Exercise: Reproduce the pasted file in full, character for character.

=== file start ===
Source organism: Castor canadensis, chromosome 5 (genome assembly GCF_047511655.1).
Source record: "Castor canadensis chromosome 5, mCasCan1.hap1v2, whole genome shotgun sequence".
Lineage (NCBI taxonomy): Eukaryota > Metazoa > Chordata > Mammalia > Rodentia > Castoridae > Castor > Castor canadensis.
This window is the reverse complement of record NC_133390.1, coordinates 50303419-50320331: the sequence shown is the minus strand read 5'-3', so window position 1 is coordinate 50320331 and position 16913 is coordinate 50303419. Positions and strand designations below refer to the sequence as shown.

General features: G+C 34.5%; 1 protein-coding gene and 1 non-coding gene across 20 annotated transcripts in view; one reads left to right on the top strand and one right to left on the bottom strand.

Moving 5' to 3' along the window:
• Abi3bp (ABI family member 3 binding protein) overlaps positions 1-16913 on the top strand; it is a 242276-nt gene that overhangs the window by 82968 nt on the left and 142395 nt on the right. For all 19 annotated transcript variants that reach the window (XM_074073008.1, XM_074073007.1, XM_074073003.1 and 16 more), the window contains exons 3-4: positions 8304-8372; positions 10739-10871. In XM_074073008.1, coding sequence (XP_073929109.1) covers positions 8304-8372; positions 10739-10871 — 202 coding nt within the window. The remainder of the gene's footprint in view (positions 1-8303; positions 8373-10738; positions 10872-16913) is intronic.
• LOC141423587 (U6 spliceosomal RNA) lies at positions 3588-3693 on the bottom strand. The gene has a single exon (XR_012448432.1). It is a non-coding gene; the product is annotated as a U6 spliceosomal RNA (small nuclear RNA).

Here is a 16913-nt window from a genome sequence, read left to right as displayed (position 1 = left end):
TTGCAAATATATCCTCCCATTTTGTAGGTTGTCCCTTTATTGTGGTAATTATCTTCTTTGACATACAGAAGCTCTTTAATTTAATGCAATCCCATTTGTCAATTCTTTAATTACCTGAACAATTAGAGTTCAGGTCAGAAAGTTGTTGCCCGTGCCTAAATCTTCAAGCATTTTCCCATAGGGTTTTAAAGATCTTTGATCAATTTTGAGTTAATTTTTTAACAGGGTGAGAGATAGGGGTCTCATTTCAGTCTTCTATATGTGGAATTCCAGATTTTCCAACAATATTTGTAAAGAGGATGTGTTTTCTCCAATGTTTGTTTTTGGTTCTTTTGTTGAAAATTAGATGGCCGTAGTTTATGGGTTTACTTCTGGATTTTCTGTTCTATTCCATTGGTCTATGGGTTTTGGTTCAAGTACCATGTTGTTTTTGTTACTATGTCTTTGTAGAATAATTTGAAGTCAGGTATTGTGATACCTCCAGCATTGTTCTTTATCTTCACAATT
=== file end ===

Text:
Source organism: Castor canadensis, chromosome 5 (genome assembly GCF_047511655.1).
Source record: "Castor canadensis chromosome 5, mCasCan1.hap1v2, whole genome shotgun sequence".
Lineage (NCBI taxonomy): Eukaryota > Metazoa > Chordata > Mammalia > Rodentia > Castoridae > Castor > Castor canadensis.
This window is the reverse complement of record NC_133390.1, coordinates 50303419-50320331: the sequence shown is the minus strand read 5'-3', so window position 1 is coordinate 50320331 and position 16913 is coordinate 50303419. Positions and strand designations below refer to the sequence as shown.

General features: G+C 34.5%; 1 protein-coding gene and 1 non-coding gene across 20 annotated transcripts in view; one reads left to right on the top strand and one right to left on the bottom strand.

Moving 5' to 3' along the window:
• Abi3bp (ABI family member 3 binding protein) overlaps positions 1-16913 on the top strand; it is a 242276-nt gene that overhangs the window by 82968 nt on the left and 142395 nt on the right. For all 19 annotated transcript variants that reach the window (XM_074073008.1, XM_074073007.1, XM_074073003.1 and 16 more), the window contains exons 3-4: positions 8304-8372; positions 10739-10871. In XM_074073008.1, coding sequence (XP_073929109.1) covers positions 8304-8372; positions 10739-10871 — 202 coding nt within the window. The remainder of the gene's footprint in view (positions 1-8303; positions 8373-10738; positions 10872-16913) is intronic.
• LOC141423587 (U6 spliceosomal RNA) lies at positions 3588-3693 on the bottom strand. The gene has a single exon (XR_012448432.1). It is a non-coding gene; the product is annotated as a U6 spliceosomal RNA (small nuclear RNA).

Here is a 16913-nt window from a genome sequence, read left to right as displayed (position 1 = left end):
TTGCAAATATATCCTCCCATTTTGTAGGTTGTCCCTTTATTGTGGTAATTATCTTCTTTGACATACAGAAGCTCTTTAATTTAATGCAATCCCATTTGTCAATTCTTTAATTACCTGAACAATTAGAGTTCAGGTCAGAAAGTTGTTGCCCGTGCCTAAATCTTCAAGCATTTTCCCATAGGGTTTTAAAGATCTTTGATCAATTTTGAGTTAATTTTTTAACAGGGTGAGAGATAGGGGTCTCATTTCAGTCTTCTATATGTGGAATTCCAGATTTTCCAACAATATTTGTAAAGAGGATGTGTTTTCTCCAATGTTTGTTTTTGGTTCTTTTGTTGAAAATTAGATGGCCGTAGTTTATGGGTTTACTTCTGGATTTTCTGTTCTATTCCATTGGTCTATGGGTTTTGGTTCAAGTACCATGTTGTTTTTGTTACTATGTCTTTGTAGAATAATTTGAAGTCAGGTATTGTGATACCTCCAGCATTGTTCTTTATCTTCACAATT